A digital approach to music may broaden range of interests
Use a computer mouse to create your own musical composition. Plop brightly colored shapes onto a timeline to create a melody. Trace a squiggle in the same color and the melody expands and develops, shifting up and down in pitch and volume. Feed the information into a notation program.
This is the gist of Hyperscore, a software program that intrduces children to music creativity and expression. Children in five Boston-area after-school programs have composed music as part of "Toy Symphony" (www.toysymphony.net).
Created by composer Tod Machover at the MIT Media Lab in Cambridge, Mass., the program includes activities with Beatbugs and Shapers - tools that create an array of rhythms and colors by squeezing a digitalized cloth ball or tapping on bug-like devices.
"The main idea ... is to provide an alternative way of starting children out in music by giving them as creative and invigorating an experience as possible," Mr. Machover says.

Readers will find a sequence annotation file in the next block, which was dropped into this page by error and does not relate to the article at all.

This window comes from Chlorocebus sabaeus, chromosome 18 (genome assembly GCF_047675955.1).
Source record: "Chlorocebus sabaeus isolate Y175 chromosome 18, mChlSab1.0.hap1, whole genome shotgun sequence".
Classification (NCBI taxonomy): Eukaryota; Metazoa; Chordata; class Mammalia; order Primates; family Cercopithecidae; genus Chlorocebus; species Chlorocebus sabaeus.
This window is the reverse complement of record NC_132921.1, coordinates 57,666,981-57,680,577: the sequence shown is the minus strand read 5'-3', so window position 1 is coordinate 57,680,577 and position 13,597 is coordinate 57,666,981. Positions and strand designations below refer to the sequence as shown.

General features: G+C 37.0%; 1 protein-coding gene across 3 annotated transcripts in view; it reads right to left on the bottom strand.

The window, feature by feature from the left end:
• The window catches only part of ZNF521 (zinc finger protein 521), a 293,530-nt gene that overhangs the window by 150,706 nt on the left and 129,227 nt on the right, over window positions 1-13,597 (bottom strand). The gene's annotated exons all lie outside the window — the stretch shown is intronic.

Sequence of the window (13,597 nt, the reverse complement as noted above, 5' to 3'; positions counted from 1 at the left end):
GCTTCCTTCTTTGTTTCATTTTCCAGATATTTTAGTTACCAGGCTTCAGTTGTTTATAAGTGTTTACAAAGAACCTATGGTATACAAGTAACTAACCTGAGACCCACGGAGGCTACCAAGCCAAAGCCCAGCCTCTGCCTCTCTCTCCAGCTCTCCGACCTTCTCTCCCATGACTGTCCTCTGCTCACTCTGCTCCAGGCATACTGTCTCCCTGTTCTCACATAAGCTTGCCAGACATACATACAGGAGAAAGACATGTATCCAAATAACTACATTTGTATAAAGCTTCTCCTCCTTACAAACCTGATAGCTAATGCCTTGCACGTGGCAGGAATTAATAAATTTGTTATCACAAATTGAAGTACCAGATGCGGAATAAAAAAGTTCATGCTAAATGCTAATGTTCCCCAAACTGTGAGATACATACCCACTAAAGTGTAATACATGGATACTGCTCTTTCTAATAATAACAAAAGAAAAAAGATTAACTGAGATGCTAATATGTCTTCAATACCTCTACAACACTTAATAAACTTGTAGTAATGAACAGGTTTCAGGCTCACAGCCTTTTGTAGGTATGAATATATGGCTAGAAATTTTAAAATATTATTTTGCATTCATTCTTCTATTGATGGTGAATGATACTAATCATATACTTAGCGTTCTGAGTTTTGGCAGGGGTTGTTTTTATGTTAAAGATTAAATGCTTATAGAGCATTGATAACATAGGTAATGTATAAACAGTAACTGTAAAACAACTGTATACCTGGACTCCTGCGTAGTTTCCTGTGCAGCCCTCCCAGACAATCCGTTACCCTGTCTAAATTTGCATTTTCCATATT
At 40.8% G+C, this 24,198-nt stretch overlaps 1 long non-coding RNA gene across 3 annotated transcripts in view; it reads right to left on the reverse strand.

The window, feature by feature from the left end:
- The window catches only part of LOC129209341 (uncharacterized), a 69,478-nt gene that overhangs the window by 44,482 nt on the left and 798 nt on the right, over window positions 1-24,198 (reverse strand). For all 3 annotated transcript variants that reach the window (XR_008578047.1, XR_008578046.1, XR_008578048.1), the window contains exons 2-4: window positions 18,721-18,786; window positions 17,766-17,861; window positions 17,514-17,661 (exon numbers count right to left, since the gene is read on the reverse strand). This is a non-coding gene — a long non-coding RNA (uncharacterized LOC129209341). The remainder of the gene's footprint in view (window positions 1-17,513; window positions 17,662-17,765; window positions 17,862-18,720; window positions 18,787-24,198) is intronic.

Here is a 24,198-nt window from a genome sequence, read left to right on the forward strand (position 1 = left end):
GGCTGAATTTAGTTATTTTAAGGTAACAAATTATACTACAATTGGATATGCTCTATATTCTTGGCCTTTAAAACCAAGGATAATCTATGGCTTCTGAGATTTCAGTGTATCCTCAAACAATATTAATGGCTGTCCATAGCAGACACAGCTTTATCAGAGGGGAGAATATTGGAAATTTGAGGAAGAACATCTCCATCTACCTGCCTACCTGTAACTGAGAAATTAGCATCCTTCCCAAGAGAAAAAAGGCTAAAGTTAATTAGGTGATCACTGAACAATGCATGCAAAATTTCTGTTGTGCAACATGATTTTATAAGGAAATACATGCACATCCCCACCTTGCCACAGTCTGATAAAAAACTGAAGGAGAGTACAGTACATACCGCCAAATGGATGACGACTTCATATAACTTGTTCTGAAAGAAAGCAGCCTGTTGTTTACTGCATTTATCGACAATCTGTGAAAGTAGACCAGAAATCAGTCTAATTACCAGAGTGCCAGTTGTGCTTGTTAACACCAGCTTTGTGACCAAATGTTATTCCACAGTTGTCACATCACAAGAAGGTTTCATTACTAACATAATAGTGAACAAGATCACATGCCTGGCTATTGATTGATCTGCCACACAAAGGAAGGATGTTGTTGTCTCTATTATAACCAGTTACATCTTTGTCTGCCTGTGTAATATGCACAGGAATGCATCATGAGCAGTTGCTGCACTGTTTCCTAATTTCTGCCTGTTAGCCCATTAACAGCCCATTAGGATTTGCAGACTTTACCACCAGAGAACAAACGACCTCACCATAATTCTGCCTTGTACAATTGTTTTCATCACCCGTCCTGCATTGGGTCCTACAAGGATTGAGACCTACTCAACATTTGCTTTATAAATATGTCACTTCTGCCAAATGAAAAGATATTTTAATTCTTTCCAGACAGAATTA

Designed to provide a direct and intuitive entree into the musicmaking process, the activities encourage children to explore different approaches and take charge of learning.
"The computer helps by creating an environment where it's easy to put [the smaller bits] together to make that large structure," says designer Mary Farbood.
Teacher Kevin Jennings says kids initially go wild with the program and simply create fanciful pictures. However, as they begin to fine tune, they not only hear, but watch, their pieces take shape.
In this way, children can appreciate textures and contours that they wouldn't normally confront before years of conventional study. Mr. Jennings calls it a holistic, creative approach to problem-solving and invention: "It also taps into the theory of constructionism - that the best way to build knowledge is to externalize the building process."
Claire Newton, technology director of the South Boston Boys and Girls Club, says her students have been teaching Hyperscore to one another. "What they take away is that they are creative beings," Ms. Newton says.
She adds that the approach broadens musical interests: "They're interacting with classical music and creating sounds they don't hear. It's expanding what they think of as music."